By definition, the world of noir novels and films is a world dark, bleak, and evil, but nothing I have ever read is more so than William Lindsay Gresham’s Nightmare Alley. It is a book that howls with fury at the pain of existence, that shakes its drunken fist at the cold, empty, uncaring universe, that unmasks every con and swindle from carny mentalism to psychology to religion on its way to unmasking the greatest swindle of them all—the illusion of free will. It is as grim and depressing a book as anyone ever wrote. In a word, it’s magnificent.
I mean if you like that sort of thing.
Actor Tyrone Power did. Tired of playing romantic heroes, he bought the film rights to the book so he could play the lead role, sideshow huckster and soon-to-be master mentalist Stanton Carlisle. That so dark a movie was actually made and released in ’47 is a surprise. That it’s as good as it is even more so. It was adapted by screenwriter Jules Furthman, known for The Big Sleep, To Have and Have Not, Mutiny on The Bounty, Rio Bravo, and 114 (!) other scripts, and directed by Edmund Goulding, another man of many credits in the ‘30s and ‘40s. Along with Power, it stars Joan Blondell and Coleen Gray (of Kubrick’s The Killing). Released in ’47, it wasn’t anything like a hit, but over the years its star has risen to the point it’s regularly cited as one of the great film noirs.
Those who don’t call it one of the noir greats at least note it’s one of the most demented and sick.
And so it is.
Nightmare Alley tells the story of recently hired traveling carnival employee Stanton Carlisle. He helps Zeena (Blondell) and her alcoholic husband, Pete (Ian Keith) with their mentalist show. Long ago, the couple headlined shows of their own, but Pete’s alcoholism has reduced them to mere carnies. Stanton finds out they owed their prior fame to a complicated and secret verbal code system they refuse to share. He wonders what he could do with such a system. It’s a shame Pete, the useless drunk, is still in the way…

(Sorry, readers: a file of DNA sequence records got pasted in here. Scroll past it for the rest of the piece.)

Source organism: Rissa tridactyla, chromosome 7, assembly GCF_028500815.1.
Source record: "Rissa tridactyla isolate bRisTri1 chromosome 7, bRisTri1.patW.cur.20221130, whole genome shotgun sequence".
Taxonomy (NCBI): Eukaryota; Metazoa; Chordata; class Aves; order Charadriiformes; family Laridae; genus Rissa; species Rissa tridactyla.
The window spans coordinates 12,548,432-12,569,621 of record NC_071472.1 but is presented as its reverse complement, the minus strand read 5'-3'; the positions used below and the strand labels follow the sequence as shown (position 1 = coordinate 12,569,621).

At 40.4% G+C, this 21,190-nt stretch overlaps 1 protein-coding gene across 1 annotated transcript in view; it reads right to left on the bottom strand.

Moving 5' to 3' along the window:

Pete’s exit is one of the best scenes in the movie, aided greatly by actor Ian Keith’s performance. It’s a long, late night back and forth between him and Stanton, a bottle between them. Knowing what happens makes it that much more powerful, like watching a man die in slow motion.
From there, Stanton climbs to the top of the carny scene, then makes his way into higher society with a code-based mentalist show, bringing him fame and riches. Soon he’s latched onto Ezra Grindle, a skeptical business tycoon, and convinced him he can see again his long lost love. How does Stanton find out about Grindle’s personal secrets? By collaborating with Grindle’s psychologist, Lilith Ritter (played with icy evil by Helen Walker). Stanton initially goes to Lilith for help with his own demons, but once he finds he can use her to further his schemes, he does. He doesn’t yet realize that psychology is just another racket, and Lilith a master manipulator. For the elaborate hoax they play on Grindle, Stanton needs the help of his (Stanton’s) wife, Molly (Gray). She’s his partner in the mentalist act, but actually pretending to be the spirit of a man’s dead girlfriend? She’s appalled.
It is appalling, sure, playing on a man’s weaknesses, suckering him to such a degree. But is dressing up as a dead woman and wandering ethereally through a moonlit garden really so awful? As played in the movie, the scene works well enough, with Grindle sobbing on his knees, thanking god and so on, before Molly cracks. But in the book, the sequence is genuinely depraved. Grindle’s girl wasn’t merely a lost love, he got her pregnant, and she died during the back alley abortion he forced on her. Molly plays the dead girl multiple times, in an elaborately rigged room (lights, sound effects, music, etc.) in Grindle’s house. Grindle’s so taken with the illusion he finally snaps—he grabs the “ghost” and tries to screw her.